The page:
Dynamic Load-Balancing DNS: dlbDNS
The rapid growth of computer literacy has led to a dramatic rise in the number of people using computers today. This rise has resulted in the development of intense computation-oriented and resource-sharing applications. These factors together play a prominent role in increasing the load across the Internet, causing severe network traffic congestion. This phenomenon, though dynamic in nature, causes a lot of user frustration in the form of slow response times and repeated crashing of applications.
Developing servers with more capacity and capability of handling this traffic is one way to solve the problem; another is to distribute client requests across multiple servers. This second method is an elegant way of handling this problem, since it uses existing resources and avoids scenarios in which some servers are overloaded while the rest of them are idle. The need for distributing requests across servers is further strengthened, considering:
Each TCP session eats up 32 bytes of memory (a general rule of thumb), causing a server that has 32MB of RAM to theoretically support one million simultaneous connections (see Resources 2).
Given a number of servers, users always log in to their favorite server while overlooking the load on that server.
Distributing a request across servers can be implemented by monitoring the servers regularly and directing the request dynamically to the best server. This way of dynamically directing a request across multiple servers based on the server load is called dynamic load balancing. This feature can be added to the pre-existing Domain Name Service (DNS), as it already plays a prominent role in resolving client requests and can be configured to direct client requests across multiple servers in an effort to avoid network traffic congestion. Here, best server refers to the server with the best rating based on a rating algorithm to be explained later.
We will explain the design, implementation and benefits of a dynamic load-balancing DNS, dlbDNS, which extends DNS.
Four load-balancing models are available. First, RFC 1794 (see Resources 1) describes a load-balancing method using a special zone transfer agent that obtains its information from external sources. The new zone then gets loaded by the name server. One problem with this method is that between zone transfers, the weighted information is essentially static or possibly handed out in a round-robin fashion. This method also doesn't allow a virtual/dynamic domain where a response is created dynamically based on the name being queried (see Resources 4).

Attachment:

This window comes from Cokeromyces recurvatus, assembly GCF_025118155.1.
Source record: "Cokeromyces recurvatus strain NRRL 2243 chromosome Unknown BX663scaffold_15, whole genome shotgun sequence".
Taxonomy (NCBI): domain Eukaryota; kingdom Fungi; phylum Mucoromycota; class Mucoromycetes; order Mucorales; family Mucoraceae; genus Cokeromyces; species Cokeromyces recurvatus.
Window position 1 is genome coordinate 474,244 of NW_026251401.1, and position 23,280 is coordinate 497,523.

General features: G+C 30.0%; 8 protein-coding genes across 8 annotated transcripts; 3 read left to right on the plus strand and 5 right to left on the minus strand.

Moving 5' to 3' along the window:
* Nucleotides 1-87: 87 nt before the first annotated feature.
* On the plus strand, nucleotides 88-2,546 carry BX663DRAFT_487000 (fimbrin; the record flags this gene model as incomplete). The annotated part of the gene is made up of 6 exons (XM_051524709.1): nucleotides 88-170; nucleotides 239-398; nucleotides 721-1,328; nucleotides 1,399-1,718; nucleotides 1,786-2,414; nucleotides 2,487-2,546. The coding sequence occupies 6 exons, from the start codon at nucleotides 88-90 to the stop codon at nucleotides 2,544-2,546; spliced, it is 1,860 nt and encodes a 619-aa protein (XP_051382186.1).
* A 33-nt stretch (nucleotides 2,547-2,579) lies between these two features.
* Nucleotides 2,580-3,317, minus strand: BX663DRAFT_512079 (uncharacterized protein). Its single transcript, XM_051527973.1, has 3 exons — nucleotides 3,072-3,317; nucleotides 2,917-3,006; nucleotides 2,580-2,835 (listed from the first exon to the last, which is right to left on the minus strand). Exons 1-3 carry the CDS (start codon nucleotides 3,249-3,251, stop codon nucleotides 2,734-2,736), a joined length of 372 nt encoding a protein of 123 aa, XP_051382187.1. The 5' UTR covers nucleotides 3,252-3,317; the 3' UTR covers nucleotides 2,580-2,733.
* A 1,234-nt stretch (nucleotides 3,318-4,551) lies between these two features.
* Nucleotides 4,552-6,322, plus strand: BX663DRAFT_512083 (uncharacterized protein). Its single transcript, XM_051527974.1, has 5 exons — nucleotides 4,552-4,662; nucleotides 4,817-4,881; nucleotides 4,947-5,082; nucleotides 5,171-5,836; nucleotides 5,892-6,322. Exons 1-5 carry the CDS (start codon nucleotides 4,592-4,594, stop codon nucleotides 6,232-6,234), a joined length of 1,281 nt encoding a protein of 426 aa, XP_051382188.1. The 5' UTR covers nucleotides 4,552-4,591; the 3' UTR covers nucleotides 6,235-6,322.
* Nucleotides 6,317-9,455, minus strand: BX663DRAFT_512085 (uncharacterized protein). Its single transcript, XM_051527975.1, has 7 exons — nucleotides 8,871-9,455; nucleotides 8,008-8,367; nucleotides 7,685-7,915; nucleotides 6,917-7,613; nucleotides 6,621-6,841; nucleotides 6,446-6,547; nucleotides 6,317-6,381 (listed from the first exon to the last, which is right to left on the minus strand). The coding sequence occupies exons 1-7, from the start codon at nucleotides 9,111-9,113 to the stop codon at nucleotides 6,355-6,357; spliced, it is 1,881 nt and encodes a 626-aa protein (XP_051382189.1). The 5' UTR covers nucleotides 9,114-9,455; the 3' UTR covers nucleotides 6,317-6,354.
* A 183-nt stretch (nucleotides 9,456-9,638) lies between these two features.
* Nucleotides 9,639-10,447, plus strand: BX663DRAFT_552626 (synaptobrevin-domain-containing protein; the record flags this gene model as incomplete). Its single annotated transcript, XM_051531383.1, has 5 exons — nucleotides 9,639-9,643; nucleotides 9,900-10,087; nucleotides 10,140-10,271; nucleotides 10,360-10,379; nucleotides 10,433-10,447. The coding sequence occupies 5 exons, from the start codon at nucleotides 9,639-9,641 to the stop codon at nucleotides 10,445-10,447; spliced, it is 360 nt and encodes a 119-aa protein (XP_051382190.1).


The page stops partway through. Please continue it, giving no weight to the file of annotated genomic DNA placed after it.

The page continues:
The second model is a dedicated load-balancing server which intercepts incoming requests and directs them to the best server. This design employs virtual IP addresses for internal use by the load-balancing server. One problem with this is it adds another server to the existing cluster of servers to be monitored, instead of utilizing the available resources.
A third model is a remote monitoring system that monitors the performance of different servers and provides feedback to the DNS. This design helps detect problems not visible internally, and provides truer access time measurements and easy detection of configuration errors that affect external users. The major problem here is the dependency on the remote network to monitor and deliver data (see Resources 5).
Last is an internal monitoring system that monitors the performance of the servers and provides feedback to the DNS. Its major advantages are easy maintainability and administration, closeness to the source of addressable problems and no security hazards (see Resources 5). This design is implemented in dlbDNS.
Initially, load-balancing was intended to permit DNS agents to support the concept of machine clusters (derived from the VMS usage) where all machines were functionally similar or the same. It didn't particularly matter which machine was picked, as long as the processing load was reasonably well-distributed across a series of actual different hosts. With servers of different configurations and capacities, there is a need for more sophisticated algorithms (see Resources 1).
“Round-robin algorithm A” can distribute requests in a round-robin fashion evenly across servers. Although the requests are handled dynamically, the problem is the total ignorance of various performance characteristics.
“Load-average algorithm A” can distribute requests across servers based on the server load. This design is very simple and fairly inexpensive, but fails miserably if servers vary in configuration and potential.
“Rating algorithm A” is based on the number of users and load-average shown below. This algorithm is reasonable, as its rating favors hosts with the smallest number of unique logins and lower load averages (see Resources 4). This rating algorithm is implemented in dlbDNS to determine the best server.
WT_PER_USER = 100 USER_PER_LOAD_UNIT = 3 FUDGE = (TOT_USER - UNIQ_USER) * (WT_PER_USER/5) WEIGHT = (UNIQ_USER * WT_PER_USER) + (USER_PER_LOAD_UNIT * LOAD) + FUDGE
where the variables are
TOT_USER: total number of users logged in
UNIQ_USERS: unique number of users logged in
LOAD: load average over the last minute, multiplied by 100
WT_PER_USER: pseudo-weight per user
FUDGE: fudge factor for users logged in more than once
WEIGHT: rating of the server